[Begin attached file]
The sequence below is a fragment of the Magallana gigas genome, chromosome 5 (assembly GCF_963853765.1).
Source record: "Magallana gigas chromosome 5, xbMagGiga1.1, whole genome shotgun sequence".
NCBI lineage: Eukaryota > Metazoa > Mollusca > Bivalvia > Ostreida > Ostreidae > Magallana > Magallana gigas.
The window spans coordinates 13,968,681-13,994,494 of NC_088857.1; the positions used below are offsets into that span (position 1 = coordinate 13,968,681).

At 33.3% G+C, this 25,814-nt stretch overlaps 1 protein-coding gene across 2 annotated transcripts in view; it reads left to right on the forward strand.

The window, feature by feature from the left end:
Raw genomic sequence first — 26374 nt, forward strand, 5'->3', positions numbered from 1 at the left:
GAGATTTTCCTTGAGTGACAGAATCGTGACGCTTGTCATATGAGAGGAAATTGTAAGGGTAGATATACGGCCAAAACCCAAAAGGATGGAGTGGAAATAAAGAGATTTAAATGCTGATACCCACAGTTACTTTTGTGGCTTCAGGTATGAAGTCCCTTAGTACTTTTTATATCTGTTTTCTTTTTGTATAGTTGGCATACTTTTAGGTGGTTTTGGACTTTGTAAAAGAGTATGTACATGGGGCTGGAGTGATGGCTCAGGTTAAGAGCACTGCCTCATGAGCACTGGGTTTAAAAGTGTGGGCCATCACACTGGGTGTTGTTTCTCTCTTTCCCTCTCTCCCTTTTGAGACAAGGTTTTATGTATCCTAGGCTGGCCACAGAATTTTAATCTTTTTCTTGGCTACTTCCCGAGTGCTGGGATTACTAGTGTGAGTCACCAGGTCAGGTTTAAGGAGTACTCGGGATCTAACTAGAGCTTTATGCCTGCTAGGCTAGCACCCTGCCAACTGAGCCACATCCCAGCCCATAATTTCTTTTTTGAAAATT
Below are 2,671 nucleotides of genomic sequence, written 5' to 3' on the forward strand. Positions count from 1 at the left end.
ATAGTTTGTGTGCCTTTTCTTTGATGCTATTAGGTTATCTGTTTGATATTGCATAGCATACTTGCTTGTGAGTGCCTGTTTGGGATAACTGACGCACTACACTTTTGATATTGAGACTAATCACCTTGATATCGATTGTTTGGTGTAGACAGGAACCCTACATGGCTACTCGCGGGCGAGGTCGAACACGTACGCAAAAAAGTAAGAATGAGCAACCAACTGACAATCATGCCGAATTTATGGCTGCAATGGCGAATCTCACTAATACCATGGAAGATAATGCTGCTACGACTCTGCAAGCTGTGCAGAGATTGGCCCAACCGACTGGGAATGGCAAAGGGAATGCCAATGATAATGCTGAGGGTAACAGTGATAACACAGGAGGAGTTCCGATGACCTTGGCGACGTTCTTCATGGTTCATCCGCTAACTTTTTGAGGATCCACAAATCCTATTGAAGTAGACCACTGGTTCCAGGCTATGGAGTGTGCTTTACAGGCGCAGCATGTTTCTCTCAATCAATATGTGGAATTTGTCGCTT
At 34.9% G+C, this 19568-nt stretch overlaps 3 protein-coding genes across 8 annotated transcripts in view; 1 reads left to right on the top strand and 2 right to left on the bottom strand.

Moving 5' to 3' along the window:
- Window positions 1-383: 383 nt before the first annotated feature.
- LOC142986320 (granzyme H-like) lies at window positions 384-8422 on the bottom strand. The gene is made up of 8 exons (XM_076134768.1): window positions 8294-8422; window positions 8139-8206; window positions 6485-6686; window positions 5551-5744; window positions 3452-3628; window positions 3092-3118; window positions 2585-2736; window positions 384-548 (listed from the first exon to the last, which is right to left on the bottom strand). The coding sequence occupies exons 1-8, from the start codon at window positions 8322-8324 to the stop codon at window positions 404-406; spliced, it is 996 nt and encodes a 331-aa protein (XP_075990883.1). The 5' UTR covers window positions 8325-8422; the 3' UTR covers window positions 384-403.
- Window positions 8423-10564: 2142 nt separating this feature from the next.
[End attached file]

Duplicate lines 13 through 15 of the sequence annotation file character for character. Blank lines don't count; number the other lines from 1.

- Window positions 1-383: 383 nt before the first annotated feature.
- LOC142986320 (granzyme H-like) lies at window positions 384-8422 on the bottom strand. The gene is made up of 8 exons (XM_076134768.1): window positions 8294-8422; window positions 8139-8206; window positions 6485-6686; window positions 5551-5744; window positions 3452-3628; window positions 3092-3118; window positions 2585-2736; window positions 384-548 (listed from the first exon to the last, which is right to left on the bottom strand). The coding sequence occupies exons 1-8, from the start codon at window positions 8322-8324 to the stop codon at window positions 404-406; spliced, it is 996 nt and encodes a 331-aa protein (XP_075990883.1). The 5' UTR covers window positions 8325-8422; the 3' UTR covers window positions 384-403.
- Window positions 8423-10564: 2142 nt separating this feature from the next.